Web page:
As Lytton marked the two-year anniversary of the devastating wildfire that destroyed much of the community, a local business has expanded its footprint by revitalizing the historic Shaw Springs Resort and providing a new space for the area’s favourite restaurateurs to showcase their culinary delights.
The operators of the restaurant at Jade Springs, which was destroyed in the 2021 Lytton fire, have reopened their restaurant at Shaw Springs Resort, which has been acquired by Kumsheen Raft Adventures. An unofficial grand opening was held on July 1.
“We reached out to [Jade Springs owners] May and William the moment we purchased the property this past winter,” said Andrew Fandrich, general manager of Kumsheen. “They jumped on the opportunity to return to Lytton to reopen this cornerstone business. They’ll be offering take-out and dine-in service, which is something I know travellers and locals literally can’t wait to get their hands on.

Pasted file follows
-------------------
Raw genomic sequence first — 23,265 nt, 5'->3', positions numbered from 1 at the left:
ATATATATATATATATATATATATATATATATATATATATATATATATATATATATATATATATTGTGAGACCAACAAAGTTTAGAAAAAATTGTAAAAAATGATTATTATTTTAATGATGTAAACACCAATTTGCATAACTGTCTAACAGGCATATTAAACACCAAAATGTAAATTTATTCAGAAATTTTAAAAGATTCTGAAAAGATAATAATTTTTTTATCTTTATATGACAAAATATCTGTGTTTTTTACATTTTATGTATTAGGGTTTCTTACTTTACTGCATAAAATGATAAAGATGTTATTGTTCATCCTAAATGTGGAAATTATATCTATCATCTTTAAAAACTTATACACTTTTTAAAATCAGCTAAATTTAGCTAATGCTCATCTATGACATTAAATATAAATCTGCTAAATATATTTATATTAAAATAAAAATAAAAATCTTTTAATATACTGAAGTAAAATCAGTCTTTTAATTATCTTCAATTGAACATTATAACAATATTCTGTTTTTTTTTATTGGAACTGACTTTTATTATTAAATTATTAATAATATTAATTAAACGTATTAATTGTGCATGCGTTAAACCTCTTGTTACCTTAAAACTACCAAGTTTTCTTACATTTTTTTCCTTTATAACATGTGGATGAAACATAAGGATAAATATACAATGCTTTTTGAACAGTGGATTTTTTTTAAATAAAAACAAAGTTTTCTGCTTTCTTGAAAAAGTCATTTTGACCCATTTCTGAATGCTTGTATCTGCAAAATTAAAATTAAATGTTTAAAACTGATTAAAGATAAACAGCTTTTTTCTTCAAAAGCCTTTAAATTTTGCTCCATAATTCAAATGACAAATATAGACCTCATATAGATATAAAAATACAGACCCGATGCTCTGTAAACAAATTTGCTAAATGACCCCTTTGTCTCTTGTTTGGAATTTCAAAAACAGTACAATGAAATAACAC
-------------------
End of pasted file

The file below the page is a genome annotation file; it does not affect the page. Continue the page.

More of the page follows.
“The food from Jade has been incredibly consistent since it opened almost 50 years ago. That developed a feeling of nostalgia and comfort, and is something that Lytton is very excited to have back after two years in turmoil,” Fandrich added.
The Canada Day launch of the restaurant is part of Shaw Spring Resort’s revitalization project, launched by Kumsheen Rafting after the floods of November 2021 destroyed much of the resort’s Nicomen Creek launching and lunch facility.
“Shaw Springs is an excellent place to launch our rafts, and it’s the perfect complementary property to our existing resort 25 kilometres downriver,” Fandrich said.
The 40-acre Shaw Springs property currently features 22 RV sites with full hook-ups, and the layout will allow for easy expansion of Kumsheen’s RV, camping, and rustic accommodation options.
Shaw Springs has a long history on what was known as the Gold Rush Trail. It was an early rail stop and during the 1880s, during the construction of the Canadian Pacific Railway, the location was used as a camp for workers. Over the years, the small buildings erected for the workers were transformed into cabins and formed the foundation of the resort developed by the Shaw family.
To honour the history of the property, the current owners are in the process of renovating three approximately 100-year-old buildings on the site, preserving their historic charm and working to provide unique accommodation options for guests.